Owen Killian’s days look numbered after latest share slide
Aryzta boss seems to have lost his Midas touch with North American cookies to blame
Owen Killian has helped turn Aryzta in to a baking behemoth with a €3 billion turnover. Photograph:Cyril Byrne
Owen Killian’s days in charge of Aryzta may be numbered following the latest collapse in the company’s share price.
He had been struggling to halt a slide in investor confidence even before Tuesday’s profit warning sent shares into near free-fall.
The company’s ongoing woes may relate to cookies. A few years back it was forced to shift the production of more than 100 million cookies for fast food chain Subway from the US to Europe.
This left it with significant undercapacity in the US, which it has unsuccessfully tried to fill by selling its own bakery products directly to retail chains.
However, this put it in direct competition with clients, which were selling into the same space, prompting some to retaliate by dropping Aryzta as their supplier.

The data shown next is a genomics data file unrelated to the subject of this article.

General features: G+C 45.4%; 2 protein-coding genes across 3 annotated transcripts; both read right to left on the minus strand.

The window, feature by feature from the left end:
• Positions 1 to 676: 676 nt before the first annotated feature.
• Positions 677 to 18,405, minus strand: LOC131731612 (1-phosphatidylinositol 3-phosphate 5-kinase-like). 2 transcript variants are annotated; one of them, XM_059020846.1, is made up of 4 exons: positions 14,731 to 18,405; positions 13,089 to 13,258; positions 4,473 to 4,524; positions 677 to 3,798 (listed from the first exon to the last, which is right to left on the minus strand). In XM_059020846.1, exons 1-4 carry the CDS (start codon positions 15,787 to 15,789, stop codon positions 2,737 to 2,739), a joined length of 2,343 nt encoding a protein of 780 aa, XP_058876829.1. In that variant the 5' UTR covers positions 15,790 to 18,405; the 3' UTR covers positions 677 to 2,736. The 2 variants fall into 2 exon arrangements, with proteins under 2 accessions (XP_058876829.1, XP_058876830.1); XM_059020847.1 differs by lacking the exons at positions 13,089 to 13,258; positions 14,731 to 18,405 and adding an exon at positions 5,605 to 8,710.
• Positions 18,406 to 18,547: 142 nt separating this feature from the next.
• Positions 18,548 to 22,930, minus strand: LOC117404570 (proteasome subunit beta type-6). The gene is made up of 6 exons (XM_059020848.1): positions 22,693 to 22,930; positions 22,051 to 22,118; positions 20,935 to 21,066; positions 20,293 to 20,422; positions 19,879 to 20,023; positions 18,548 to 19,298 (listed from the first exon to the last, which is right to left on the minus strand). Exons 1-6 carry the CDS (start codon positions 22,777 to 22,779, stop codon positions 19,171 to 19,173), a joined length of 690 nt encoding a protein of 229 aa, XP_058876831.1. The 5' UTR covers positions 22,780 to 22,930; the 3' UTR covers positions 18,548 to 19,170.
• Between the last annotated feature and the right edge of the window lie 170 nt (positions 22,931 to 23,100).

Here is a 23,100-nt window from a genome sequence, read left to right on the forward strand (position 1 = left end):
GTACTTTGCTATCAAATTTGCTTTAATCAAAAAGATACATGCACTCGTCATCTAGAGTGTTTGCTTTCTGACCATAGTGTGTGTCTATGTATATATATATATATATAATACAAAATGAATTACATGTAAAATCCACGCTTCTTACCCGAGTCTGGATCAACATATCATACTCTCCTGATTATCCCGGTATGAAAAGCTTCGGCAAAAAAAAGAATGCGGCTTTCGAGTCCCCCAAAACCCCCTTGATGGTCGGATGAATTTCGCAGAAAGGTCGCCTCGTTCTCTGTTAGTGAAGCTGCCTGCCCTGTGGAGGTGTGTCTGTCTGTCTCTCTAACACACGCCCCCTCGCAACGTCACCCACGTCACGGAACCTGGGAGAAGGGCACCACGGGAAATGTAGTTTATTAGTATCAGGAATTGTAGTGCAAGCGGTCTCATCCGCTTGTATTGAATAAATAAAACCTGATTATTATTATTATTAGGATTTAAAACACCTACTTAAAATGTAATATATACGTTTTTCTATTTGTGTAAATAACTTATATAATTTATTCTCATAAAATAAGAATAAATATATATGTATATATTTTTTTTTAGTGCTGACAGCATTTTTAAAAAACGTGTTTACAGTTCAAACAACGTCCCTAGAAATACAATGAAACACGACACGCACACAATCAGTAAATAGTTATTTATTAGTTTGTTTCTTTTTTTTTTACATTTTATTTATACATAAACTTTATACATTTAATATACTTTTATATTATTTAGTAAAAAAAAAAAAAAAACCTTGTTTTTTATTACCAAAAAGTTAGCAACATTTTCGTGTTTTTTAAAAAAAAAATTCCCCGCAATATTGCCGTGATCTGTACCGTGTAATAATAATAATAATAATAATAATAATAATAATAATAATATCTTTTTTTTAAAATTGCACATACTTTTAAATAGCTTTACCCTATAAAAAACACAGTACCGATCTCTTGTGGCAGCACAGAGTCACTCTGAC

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The company makes a rather opaque reference to the phenomenon in its trading statement.
“Otis Spunkmeyer [one of its brands] branded strategy has triggered co-pack volume losses earlier than anticipated. This resulted in significant negative operating leverage at the Cloverhill facility [one of its flagship bakeries in the US].”
The upshot is another set of poor numbers from North America and further pressure on Killian, who described the company’s performance as “unexpected and extremely disappointing”.
At the end of last year Aryzta parachuted in Gary McGann as its new chairman to allay uneasy shareholders.
Combined with a modest turnaround in the share price, the move appeared to have quelled a brewing shareholder revolt and protected Killian from the drop.
The Roscommon native is credited with turning the former Irish Agriculture Wholesale Society (IAWS) – a hotchpotch of flour, feed and fertiliser businesses – into a fast-moving food business via the acquisition of Cuisine de France for IR£51 million (€64 million) in 1997.
The price was viewed as astronomical at the time. However, the company’s par-baked concept transformed the market and funded later acquisitions of Delice de France in 1999, La Brea Bakery in 2001, Groupe Hubert in 2005 and Otis Spunkmeyer in 2006, as well as an eventual tie-up with coffee and doughnut chain Tim Hortons.
Under Killian’s stewardship, IAWS later merged with Swiss food group Hiestand to form Aryzta, morphing into a baking behemoth with a €3 billion turnover.
For the last two years, however, Killian’s Midas touch has failed him with the company lurching from one problem to the next and shareholders may have finally lost their patience.